Article 2: Frisco, M., Quiros, S., Hook, J., Frisco, M. L., & Van Hook, J. (2016). One Size May Not Fit All: How Obesity Among Mexican-Origin Youth Varies by Generation, Gender, and Age. Demography, 53(6), 2031–2043. https://doi.org/10.1007/s13524-016-0525-3

Summary: The study examines how vulnerable immigrants are to the risk of childhood obesity. The author finds that age moderates ethnic differences in obesity among people of different genders. People of different ages with different origins are differently exposed to various health conditions.

Analysis: The author seems to agree with the thesis that age is a significant contributor to obesity, but the author also suggests that ethnicity does not affect how different people are exposed to chronic health conditions.

Article 3: GLINKOWSKA, B., GLINKOWSKI, W. M., & Glinkowska, B. (2018). Association of sports and physical activity with obesity among teenagers in Poland. International Journal of Occupational Medicine & Environmental Health, 31(6), 771–782. https://doi.org/10.13075/ijomeh.1896.01170

Summary: The article presents a survey of adolescents between ages 10 – 19. The author finds that youths who engage in physical activities are more active which makes them less vulnerable to chronic health conditions compared to teenagers who are inactive.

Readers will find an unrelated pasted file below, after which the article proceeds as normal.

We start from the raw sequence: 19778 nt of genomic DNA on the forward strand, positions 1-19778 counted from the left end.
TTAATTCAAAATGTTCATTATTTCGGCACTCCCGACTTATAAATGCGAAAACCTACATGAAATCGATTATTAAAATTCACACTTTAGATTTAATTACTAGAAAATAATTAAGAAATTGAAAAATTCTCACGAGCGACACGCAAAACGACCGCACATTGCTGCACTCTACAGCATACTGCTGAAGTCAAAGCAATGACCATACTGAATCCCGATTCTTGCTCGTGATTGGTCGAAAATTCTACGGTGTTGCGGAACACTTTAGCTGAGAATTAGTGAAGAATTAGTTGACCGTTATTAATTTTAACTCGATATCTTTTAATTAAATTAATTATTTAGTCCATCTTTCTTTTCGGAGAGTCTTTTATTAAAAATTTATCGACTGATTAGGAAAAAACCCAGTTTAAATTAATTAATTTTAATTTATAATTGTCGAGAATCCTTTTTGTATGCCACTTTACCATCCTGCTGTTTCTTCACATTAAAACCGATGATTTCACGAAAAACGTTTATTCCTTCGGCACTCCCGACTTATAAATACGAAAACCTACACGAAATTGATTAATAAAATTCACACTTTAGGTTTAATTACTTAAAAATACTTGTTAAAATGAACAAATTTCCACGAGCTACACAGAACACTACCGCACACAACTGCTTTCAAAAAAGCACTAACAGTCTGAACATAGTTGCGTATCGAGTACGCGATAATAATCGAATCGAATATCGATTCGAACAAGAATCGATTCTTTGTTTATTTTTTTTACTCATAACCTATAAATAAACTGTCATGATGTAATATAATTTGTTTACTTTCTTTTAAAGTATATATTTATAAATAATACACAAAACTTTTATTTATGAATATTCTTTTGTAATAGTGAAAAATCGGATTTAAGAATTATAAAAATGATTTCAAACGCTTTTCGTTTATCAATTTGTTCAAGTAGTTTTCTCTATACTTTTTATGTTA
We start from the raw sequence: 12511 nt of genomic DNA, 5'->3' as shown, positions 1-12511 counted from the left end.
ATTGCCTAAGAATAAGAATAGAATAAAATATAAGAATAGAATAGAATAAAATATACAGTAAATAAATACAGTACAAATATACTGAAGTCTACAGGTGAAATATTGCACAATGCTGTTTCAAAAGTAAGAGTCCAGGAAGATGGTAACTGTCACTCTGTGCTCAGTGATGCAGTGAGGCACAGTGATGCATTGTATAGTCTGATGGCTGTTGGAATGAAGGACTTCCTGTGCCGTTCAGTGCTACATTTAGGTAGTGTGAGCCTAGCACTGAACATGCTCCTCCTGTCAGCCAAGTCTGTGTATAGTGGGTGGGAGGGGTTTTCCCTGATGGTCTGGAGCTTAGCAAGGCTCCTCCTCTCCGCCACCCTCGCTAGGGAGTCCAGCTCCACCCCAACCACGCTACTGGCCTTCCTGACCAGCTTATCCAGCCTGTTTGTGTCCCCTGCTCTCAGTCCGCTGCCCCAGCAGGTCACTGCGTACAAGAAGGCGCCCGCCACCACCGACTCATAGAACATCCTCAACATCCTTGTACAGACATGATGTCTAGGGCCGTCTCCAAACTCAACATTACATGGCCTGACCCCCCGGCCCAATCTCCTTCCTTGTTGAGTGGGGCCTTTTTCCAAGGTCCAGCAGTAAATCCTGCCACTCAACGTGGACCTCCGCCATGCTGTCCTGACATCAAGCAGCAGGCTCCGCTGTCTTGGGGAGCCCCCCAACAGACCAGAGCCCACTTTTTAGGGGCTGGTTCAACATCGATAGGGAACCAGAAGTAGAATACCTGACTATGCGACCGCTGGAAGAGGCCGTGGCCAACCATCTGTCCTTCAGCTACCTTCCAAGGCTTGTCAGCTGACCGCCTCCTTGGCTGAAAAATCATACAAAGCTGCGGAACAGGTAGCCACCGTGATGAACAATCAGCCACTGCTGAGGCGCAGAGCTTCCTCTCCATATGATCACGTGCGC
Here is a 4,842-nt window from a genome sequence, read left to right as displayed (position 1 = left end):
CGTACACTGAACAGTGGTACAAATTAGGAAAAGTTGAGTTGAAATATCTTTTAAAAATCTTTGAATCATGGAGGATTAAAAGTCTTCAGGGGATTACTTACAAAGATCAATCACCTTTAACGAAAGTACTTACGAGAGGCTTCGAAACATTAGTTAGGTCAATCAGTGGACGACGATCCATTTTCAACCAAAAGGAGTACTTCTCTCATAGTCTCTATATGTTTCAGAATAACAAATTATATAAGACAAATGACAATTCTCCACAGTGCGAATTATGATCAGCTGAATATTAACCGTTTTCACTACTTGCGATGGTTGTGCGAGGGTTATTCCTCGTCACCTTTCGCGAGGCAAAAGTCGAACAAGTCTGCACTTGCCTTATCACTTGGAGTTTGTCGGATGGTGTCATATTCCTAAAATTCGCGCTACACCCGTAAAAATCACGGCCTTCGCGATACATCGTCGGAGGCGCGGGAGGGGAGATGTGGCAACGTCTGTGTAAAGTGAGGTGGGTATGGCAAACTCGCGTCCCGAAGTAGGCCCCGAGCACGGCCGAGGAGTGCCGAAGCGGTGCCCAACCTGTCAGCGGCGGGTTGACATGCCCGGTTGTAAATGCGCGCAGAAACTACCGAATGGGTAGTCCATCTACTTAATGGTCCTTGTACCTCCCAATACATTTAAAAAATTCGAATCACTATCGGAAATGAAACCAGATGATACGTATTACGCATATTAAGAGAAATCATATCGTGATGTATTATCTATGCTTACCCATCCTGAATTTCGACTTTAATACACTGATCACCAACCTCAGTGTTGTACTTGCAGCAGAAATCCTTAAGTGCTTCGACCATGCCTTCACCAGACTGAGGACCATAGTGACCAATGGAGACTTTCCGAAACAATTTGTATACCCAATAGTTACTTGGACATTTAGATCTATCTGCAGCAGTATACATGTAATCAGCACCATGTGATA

Analysis: The findings are in agreement with the thesis since adolescents fail to realize that physical exercise is an essential activi9ty to avoid obesity. The study indicates that engaging in physical practice will significantly reduce the chances of one becoming obese.

Article 4: He, J., Cai, Z., & Fan, X. (2017). Prevalence of binge and loss of control eating among children and adolescents with overweight and obesity: An exploratory meta-analysis. International Journal of Eating Disorders, 50(2), 91–103. https://doi.org/10.1002/eat.22661

Summary: The article is a study linking prevalence of binge and loss of control eating among children and adolescents with overweight and obesity. The meta-analysis showed that binge or loss of control eating was prevalent among many children and adolescents with overweight and obesity.

Analysis: Eating disorders contribute immensely to obesity. This indicates that the findings of the meta-analysis are in line with the thesis since the youth lack more information regarding proper eating methods which is a significant determinant of chronic health conditions.

Article 5: Wang, H., Hu, R., Du, H., Fiona, B., Zhong, J., & Yu, M. (2018). The relationship between sleep duration and obesity risk among school students: a cross-sectional study in Zhejiang, China. Nutrition & Metabolism, 15(1), N.PAG. https://doi.org/10.1186/s12986-018-0285-8

Summary: The article is about a qualitative study 18,403 students in China. The findings of the survey show that adequate sleep duration is an essential component of obesity prevention initiatives among teenagers. Oversleeping or having less sleep proved to impact on chronic illnesses and obesity.

Analysis: The article concurs with the thesis as it shows how poor sleeping habits contribute to various health conditions including obesity and the young people are becoming victims of their poor sleeping habits due to lack of information.